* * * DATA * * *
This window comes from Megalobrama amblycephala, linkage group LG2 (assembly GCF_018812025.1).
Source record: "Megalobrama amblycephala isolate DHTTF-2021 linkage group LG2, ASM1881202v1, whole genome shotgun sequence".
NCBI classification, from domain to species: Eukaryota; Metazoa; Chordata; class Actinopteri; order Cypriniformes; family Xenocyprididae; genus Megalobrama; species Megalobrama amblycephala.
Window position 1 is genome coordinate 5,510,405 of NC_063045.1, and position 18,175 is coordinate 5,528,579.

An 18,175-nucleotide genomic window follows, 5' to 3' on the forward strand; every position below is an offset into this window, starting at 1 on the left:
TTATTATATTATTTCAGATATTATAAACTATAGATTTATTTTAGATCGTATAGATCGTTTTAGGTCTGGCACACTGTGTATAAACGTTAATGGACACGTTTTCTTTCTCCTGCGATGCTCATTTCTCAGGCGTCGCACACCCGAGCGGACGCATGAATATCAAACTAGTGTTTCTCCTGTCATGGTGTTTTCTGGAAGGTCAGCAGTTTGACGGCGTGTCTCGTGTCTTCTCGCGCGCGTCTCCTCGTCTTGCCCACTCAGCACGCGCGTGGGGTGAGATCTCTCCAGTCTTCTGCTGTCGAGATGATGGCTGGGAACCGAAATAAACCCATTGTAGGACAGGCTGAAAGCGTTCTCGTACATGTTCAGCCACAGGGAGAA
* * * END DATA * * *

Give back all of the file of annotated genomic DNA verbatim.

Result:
This window comes from Megalobrama amblycephala, linkage group LG2 (assembly GCF_018812025.1).
Source record: "Megalobrama amblycephala isolate DHTTF-2021 linkage group LG2, ASM1881202v1, whole genome shotgun sequence".
NCBI classification, from domain to species: Eukaryota; Metazoa; Chordata; class Actinopteri; order Cypriniformes; family Xenocyprididae; genus Megalobrama; species Megalobrama amblycephala.
Window position 1 is genome coordinate 5,510,405 of NC_063045.1, and position 18,175 is coordinate 5,528,579.

An 18,175-nucleotide genomic window follows, 5' to 3' on the forward strand; every position below is an offset into this window, starting at 1 on the left:
TTATTATATTATTTCAGATATTATAAACTATAGATTTATTTTAGATCGTATAGATCGTTTTAGGTCTGGCACACTGTGTATAAACGTTAATGGACACGTTTTCTTTCTCCTGCGATGCTCATTTCTCAGGCGTCGCACACCCGAGCGGACGCATGAATATCAAACTAGTGTTTCTCCTGTCATGGTGTTTTCTGGAAGGTCAGCAGTTTGACGGCGTGTCTCGTGTCTTCTCGCGCGCGTCTCCTCGTCTTGCCCACTCAGCACGCGCGTGGGGTGAGATCTCTCCAGTCTTCTGCTGTCGAGATGATGGCTGGGAACCGAAATAAACCCATTGTAGGACAGGCTGAAAGCGTTCTCGTACATGTTCAGCCACAGGGAGAA